On March 3, 2009, the Supreme Court decided Summers v. Earth Island Institute, No. 07-463.
U.S. Forest Service regulations exempt fire-rehabilitation projects affecting fewer than 4,200 acres and timber-salvage projects affecting fewer than 250 acres from the notice, comment, and appeal procedures that generally apply to such projects. Several environmental groups challenged the application of this exemption to a proposed sale of timber from a 238-acre tract in a national forest in California that had been damaged by a fire. The district court preliminarily enjoined the sale, and the dispute was then settled, but the court nevertheless decided the merits of the groups' claims, holding that the regulations violated the relevant statute and enjoining their application nationwide.
The question presented to the Court was whether the plaintiff groups continued to have standing to challenge the regulations after their claims concerning the regulations' specific application had been settled. The Court held that they did not. Standing exists only if a specific member of the plaintiff group is threatened with "injury in fact" that is actual and imminent, rather than generalized or hypothetical. Once the alleged threat to the specific area at issue in this case had been resolved by the parties' settlement, no such threat of specific injury remained. The Court rejected the suggestion that the size of the plaintiff groups established a statistical probability that some of its members, although unidentified, were threatened with the requisite injury.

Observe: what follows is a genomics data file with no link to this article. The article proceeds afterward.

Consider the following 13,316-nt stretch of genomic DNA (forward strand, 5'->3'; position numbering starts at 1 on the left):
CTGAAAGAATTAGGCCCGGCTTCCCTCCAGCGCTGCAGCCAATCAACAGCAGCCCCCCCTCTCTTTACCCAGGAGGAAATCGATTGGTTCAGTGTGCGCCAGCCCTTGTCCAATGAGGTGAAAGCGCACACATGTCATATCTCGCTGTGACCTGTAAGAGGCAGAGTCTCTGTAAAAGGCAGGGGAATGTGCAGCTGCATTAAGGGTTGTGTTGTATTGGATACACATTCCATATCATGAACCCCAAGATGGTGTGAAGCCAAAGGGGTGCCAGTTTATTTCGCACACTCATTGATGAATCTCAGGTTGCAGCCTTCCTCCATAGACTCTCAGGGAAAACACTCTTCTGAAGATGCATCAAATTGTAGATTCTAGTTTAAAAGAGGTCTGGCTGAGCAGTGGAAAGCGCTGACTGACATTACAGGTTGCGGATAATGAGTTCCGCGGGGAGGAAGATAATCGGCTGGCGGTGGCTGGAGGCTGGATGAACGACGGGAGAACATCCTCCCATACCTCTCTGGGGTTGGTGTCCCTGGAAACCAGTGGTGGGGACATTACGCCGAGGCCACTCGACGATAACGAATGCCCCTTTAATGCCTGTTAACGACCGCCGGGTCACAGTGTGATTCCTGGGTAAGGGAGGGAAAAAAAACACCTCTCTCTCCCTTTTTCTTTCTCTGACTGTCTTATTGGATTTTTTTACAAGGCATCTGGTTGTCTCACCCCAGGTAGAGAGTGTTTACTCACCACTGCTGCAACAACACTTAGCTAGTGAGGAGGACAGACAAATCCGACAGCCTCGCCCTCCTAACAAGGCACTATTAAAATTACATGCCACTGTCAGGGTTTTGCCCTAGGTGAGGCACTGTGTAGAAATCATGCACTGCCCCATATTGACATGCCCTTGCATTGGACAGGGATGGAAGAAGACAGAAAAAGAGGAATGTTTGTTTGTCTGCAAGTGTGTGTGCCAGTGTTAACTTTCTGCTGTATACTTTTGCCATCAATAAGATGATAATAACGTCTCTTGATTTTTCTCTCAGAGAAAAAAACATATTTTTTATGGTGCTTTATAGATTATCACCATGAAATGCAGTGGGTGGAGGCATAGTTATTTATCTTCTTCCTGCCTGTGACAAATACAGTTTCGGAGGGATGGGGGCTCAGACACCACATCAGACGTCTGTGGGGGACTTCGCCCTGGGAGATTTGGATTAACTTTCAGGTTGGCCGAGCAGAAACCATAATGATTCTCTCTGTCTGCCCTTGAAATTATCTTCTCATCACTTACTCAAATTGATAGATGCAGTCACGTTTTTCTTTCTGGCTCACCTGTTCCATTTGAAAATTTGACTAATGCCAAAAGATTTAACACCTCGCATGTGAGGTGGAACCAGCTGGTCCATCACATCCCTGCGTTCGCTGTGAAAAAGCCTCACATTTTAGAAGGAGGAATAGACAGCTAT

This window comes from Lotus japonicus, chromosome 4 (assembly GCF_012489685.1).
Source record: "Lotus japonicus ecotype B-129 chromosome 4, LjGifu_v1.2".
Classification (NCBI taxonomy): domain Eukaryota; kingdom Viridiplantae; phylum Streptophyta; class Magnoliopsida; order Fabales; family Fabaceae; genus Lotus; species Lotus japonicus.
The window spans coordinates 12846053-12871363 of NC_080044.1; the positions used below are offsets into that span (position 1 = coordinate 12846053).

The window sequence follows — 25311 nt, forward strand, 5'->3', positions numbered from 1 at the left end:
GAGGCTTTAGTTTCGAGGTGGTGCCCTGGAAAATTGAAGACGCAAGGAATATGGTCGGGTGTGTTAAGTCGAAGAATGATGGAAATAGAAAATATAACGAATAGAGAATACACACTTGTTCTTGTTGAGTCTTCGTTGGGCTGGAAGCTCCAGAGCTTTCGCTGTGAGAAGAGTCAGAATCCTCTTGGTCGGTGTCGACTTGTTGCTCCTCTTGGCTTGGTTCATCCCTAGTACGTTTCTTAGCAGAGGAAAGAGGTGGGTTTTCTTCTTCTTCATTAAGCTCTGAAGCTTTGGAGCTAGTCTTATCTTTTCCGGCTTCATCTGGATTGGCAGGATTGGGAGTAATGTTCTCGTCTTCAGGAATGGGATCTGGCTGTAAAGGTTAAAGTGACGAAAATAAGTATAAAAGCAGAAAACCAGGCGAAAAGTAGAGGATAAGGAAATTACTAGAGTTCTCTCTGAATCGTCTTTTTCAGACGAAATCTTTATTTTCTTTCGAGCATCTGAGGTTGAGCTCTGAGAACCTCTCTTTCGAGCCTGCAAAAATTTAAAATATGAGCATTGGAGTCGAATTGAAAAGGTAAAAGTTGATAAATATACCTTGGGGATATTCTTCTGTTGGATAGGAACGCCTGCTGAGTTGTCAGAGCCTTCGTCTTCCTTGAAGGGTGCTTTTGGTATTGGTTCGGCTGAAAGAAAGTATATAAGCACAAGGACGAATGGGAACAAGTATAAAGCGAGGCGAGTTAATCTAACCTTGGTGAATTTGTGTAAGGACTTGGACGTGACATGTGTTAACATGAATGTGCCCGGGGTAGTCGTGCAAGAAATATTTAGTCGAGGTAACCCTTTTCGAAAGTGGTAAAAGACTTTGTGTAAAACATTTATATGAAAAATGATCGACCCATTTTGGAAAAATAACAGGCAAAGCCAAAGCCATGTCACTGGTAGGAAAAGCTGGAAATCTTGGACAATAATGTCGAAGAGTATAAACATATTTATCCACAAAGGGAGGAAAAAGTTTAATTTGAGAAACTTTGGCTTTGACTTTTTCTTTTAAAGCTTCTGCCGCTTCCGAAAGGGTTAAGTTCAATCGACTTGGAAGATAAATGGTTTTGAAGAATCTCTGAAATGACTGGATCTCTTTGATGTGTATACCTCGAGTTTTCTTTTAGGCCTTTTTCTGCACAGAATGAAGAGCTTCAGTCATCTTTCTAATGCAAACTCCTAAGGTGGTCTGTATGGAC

Justice Scalia delivered the opinion of the Court, in which Chief Justice Roberts and Justices Kennedy, Thomas, and Alito joined. Justice Kennedy filed a concurring opinion. Justice Breyer filed a dissenting opinion, in which Justices Stevens, Souter, and Ginsburg joined.